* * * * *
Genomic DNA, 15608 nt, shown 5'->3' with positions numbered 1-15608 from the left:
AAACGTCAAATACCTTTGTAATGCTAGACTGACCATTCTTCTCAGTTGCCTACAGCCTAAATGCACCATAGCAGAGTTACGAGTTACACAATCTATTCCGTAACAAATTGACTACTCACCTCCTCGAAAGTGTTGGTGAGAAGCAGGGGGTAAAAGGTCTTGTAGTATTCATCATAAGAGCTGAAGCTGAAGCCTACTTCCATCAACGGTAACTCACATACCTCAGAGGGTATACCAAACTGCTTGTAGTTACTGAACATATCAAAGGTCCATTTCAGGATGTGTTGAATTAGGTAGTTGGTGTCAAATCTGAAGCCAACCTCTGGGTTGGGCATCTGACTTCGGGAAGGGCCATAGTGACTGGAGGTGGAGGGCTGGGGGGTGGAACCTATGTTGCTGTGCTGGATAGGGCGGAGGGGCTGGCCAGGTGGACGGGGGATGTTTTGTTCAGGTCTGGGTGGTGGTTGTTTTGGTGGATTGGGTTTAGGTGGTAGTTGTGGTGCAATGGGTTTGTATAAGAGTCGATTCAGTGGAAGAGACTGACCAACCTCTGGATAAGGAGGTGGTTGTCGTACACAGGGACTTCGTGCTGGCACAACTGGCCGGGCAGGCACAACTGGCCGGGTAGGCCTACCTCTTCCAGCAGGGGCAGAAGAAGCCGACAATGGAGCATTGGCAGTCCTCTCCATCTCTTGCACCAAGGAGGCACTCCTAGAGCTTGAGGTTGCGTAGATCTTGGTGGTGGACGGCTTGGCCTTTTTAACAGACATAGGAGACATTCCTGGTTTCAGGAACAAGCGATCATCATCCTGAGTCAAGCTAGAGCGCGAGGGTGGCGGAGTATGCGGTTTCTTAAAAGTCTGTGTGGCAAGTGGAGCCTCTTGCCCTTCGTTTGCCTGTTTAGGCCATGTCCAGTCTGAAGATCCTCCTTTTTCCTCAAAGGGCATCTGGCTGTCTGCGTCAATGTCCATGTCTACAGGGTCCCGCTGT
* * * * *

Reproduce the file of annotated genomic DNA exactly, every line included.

Genomic DNA, 15608 nt, shown 5'->3' with positions numbered 1-15608 from the left:
AAACGTCAAATACCTTTGTAATGCTAGACTGACCATTCTTCTCAGTTGCCTACAGCCTAAATGCACCATAGCAGAGTTACGAGTTACACAATCTATTCCGTAACAAATTGACTACTCACCTCCTCGAAAGTGTTGGTGAGAAGCAGGGGGTAAAAGGTCTTGTAGTATTCATCATAAGAGCTGAAGCTGAAGCCTACTTCCATCAACGGTAACTCACATACCTCAGAGGGTATACCAAACTGCTTGTAGTTACTGAACATATCAAAGGTCCATTTCAGGATGTGTTGAATTAGGTAGTTGGTGTCAAATCTGAAGCCAACCTCTGGGTTGGGCATCTGACTTCGGGAAGGGCCATAGTGACTGGAGGTGGAGGGCTGGGGGGTGGAACCTATGTTGCTGTGCTGGATAGGGCGGAGGGGCTGGCCAGGTGGACGGGGGATGTTTTGTTCAGGTCTGGGTGGTGGTTGTTTTGGTGGATTGGGTTTAGGTGGTAGTTGTGGTGCAATGGGTTTGTATAAGAGTCGATTCAGTGGAAGAGACTGACCAACCTCTGGATAAGGAGGTGGTTGTCGTACACAGGGACTTCGTGCTGGCACAACTGGCCGGGCAGGCACAACTGGCCGGGTAGGCCTACCTCTTCCAGCAGGGGCAGAAGAAGCCGACAATGGAGCATTGGCAGTCCTCTCCATCTCTTGCACCAAGGAGGCACTCCTAGAGCTTGAGGTTGCGTAGATCTTGGTGGTGGACGGCTTGGCCTTTTTAACAGACATAGGAGACATTCCTGGTTTCAGGAACAAGCGATCATCATCCTGAGTCAAGCTAGAGCGCGAGGGTGGCGGAGTATGCGGTTTCTTAAAAGTCTGTGTGGCAAGTGGAGCCTCTTGCCCTTCGTTTGCCTGTTTAGGCCATGTCCAGTCTGAAGATCCTCCTTTTTCCTCAAAGGGCATCTGGCTGTCTGCGTCAATGTCCATGTCTACAGGGTCCCGCTGT